Casper woman's murder solved

Genetic genealogy ID’s killer nearly 50 years after homicide

CASPER — The homicide of Casper native Teree Becker has been solved after more than 48 years, the Westminster Colorado Police Department announced Wednesday. Years of effort and genetic genealogy are credited for identifying Thomas Elliott as Becker’s killer. 

Becker grew up in Casper with her parents, a brother and a sister. She was a graduate of Kelly Walsh High School and worked for a newspaper for a time. She moved to Denver shortly after graduating. 

“Her family said that she often lived life on the edge. They said she never met a stranger and would hold a conversation with anyone. Teree enjoyed painting, and listening to music. Her favorite bands were Three Dog Night and Steppenwolf,” the statement read. 

Becker was last seen alive on Dec. 4, 1975 when she was hitchhiking to Brighton, Colorado to see her boyfriend who was incarcerated at Adams County Jail. Her body was found two days later in a field near 100th Avenue and Lowell Boulevard in Westminster, Colorado. 

“It appeared that Teree’s body had been dumped in the field, along with her clothing and personal items. During her autopsy it was determined Teree had been raped, and her cause of death was asphyxiation,” the police department said in a Wednesday Facebook post. 

Elliott was in and out of prison. Shortly before he murdered Becker, he committed burglary in Lakewood, Colorado and served six years. He was shuffled through the prison system and was released in Las Vegas in 1981.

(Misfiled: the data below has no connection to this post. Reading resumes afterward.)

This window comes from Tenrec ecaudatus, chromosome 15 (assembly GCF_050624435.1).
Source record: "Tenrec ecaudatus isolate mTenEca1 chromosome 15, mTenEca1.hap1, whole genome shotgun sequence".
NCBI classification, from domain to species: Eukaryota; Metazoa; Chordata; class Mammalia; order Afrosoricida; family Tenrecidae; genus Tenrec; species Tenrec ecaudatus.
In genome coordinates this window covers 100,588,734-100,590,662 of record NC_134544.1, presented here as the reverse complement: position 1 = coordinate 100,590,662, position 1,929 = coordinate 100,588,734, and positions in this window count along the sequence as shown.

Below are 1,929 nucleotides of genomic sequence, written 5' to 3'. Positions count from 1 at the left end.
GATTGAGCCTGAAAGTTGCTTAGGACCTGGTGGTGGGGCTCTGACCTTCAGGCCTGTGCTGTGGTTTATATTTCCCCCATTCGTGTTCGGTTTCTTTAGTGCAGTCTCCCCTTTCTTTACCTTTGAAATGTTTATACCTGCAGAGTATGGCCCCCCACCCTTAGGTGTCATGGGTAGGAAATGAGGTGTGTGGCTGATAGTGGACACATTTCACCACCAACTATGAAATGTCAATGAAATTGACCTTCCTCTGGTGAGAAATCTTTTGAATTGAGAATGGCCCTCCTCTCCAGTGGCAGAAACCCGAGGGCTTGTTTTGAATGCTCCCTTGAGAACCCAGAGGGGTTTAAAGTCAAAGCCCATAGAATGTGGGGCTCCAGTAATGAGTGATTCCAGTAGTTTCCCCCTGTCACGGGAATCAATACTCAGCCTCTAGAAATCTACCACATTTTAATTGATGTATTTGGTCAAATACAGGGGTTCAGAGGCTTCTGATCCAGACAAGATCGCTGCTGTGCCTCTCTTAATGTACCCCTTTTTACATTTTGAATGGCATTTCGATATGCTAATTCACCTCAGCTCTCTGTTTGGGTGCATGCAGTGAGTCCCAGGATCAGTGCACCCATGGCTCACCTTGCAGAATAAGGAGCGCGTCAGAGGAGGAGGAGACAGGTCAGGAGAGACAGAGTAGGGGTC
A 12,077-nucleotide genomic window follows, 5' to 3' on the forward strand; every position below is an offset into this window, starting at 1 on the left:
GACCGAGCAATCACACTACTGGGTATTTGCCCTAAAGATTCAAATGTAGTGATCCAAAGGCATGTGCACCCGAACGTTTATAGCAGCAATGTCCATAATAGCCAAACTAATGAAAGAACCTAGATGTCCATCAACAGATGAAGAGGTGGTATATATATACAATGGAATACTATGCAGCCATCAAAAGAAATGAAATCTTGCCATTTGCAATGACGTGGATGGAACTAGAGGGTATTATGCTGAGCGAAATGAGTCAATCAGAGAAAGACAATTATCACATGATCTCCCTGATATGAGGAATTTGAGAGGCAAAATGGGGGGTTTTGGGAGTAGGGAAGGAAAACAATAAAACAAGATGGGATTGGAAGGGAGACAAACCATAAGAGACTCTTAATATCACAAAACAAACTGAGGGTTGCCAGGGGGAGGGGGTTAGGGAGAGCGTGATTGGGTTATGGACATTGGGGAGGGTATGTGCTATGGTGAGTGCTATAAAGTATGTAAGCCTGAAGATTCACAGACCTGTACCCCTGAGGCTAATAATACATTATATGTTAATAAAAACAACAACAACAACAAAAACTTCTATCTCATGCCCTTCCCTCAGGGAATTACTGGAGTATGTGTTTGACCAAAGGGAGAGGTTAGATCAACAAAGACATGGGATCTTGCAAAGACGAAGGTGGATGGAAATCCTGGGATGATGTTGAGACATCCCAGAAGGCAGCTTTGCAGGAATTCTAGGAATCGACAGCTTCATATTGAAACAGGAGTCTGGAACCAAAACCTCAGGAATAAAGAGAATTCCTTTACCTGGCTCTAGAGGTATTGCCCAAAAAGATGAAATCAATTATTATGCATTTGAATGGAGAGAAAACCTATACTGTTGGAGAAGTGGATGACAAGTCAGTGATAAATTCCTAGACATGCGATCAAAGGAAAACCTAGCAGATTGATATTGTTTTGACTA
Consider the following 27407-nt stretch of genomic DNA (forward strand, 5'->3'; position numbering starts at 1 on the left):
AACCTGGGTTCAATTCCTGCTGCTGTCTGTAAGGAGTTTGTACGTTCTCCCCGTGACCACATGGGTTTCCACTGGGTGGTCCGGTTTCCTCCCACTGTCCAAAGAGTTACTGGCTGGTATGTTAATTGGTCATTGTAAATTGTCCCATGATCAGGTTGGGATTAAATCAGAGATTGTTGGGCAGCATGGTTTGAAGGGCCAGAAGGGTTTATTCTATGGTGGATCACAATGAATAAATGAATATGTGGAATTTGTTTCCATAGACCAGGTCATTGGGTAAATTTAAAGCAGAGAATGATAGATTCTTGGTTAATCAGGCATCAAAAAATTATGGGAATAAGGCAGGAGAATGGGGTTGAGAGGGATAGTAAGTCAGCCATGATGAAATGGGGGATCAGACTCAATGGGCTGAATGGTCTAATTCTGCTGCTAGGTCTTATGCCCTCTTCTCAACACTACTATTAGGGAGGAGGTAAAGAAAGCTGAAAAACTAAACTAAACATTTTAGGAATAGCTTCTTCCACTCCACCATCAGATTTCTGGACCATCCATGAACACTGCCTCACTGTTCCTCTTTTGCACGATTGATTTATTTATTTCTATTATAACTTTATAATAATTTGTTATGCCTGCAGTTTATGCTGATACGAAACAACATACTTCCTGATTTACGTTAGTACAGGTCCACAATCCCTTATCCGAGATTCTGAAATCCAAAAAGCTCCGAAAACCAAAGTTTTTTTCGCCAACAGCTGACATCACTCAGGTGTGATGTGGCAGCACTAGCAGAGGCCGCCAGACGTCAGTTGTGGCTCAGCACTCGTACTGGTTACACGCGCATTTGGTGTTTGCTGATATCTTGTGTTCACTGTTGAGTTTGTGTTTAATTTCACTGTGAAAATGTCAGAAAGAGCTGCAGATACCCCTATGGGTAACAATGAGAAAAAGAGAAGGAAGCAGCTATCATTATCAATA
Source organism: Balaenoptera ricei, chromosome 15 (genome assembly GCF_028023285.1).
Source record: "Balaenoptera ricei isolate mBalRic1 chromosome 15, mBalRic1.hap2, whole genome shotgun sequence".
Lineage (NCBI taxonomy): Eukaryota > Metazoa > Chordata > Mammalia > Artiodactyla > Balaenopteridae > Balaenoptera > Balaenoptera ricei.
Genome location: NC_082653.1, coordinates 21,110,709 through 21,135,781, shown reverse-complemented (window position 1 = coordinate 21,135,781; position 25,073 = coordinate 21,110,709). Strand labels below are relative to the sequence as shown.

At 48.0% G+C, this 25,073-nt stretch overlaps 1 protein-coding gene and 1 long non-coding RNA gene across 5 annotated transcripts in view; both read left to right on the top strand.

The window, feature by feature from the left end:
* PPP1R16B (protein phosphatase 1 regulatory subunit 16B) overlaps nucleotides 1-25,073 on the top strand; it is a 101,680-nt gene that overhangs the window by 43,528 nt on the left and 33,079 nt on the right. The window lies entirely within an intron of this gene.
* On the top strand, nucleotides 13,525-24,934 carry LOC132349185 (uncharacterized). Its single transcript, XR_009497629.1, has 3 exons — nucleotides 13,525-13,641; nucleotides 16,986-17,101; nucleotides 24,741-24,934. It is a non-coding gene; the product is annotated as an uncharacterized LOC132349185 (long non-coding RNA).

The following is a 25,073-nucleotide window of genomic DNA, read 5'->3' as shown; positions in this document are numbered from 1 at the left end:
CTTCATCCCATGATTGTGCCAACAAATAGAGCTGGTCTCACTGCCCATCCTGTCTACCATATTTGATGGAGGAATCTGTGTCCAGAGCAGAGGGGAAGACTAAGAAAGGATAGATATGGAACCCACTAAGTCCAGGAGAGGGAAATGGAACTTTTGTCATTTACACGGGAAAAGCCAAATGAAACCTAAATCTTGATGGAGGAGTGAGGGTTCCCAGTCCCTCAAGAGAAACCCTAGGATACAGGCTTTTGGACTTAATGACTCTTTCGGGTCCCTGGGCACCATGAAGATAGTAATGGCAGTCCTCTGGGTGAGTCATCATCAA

“After his release he proceeded to commit a crime against a child and received a ten (10) year sentence,” the statement read. 

He was released in Las Vegas in 1991 and would go on to commit another murder before committing suicide on Oct. 30, 1991. 

Becker’s case was reviewed multiple times over the years. 

In 2003, a DNA sample of an unknown male was pulled from a piece of evidence. A profile was entered into the Combined DNA Index System (CODIS), but there was no match. Elliott had been adopted by his mother’s second husband, James Elliott, making genetic tracing difficult. 

It wasn’t until 2013 when the Las Vegas Metro Police Department submitted an unknown male profile to CODIS that matched. In 1991, a woman was found raped and murdered in her apartment. 

The Las Vegas Police Department was also without a suspect. 

In 2018, the Westminster profile was deemed a good candidate for genetic genealogy, which identifies biological relationships between people. (It’s the same method that companies like 23andMe use to find a person’s relatives or ancestors.) 

“Over the next five years, through the use of department research, Colorado Bureau of Investigation, Parabon Nanolabs (a genetic DNA lab), and Solved By DNA (a local Denver genealogist company) a suspect was ultimately identified; Thomas Martin Elliott,” the Westminster Police Department said. 

The Las Vegas Police Department received consent to exhume Elliott’s body, which was interred at Southern Nevada Veterans Memorial Cemetery. Two members of the Westminster Police Department went to Las Vegas to witness the exhumation and collect remains for analysis. 

Elliott was positively identified as the killer in December 2023. 

“We are thrilled we were able to solve this cold case and hopefully bring closure to the friends and family of Teree Becker,” the Westminster Police Department said.


Reader Comments(0)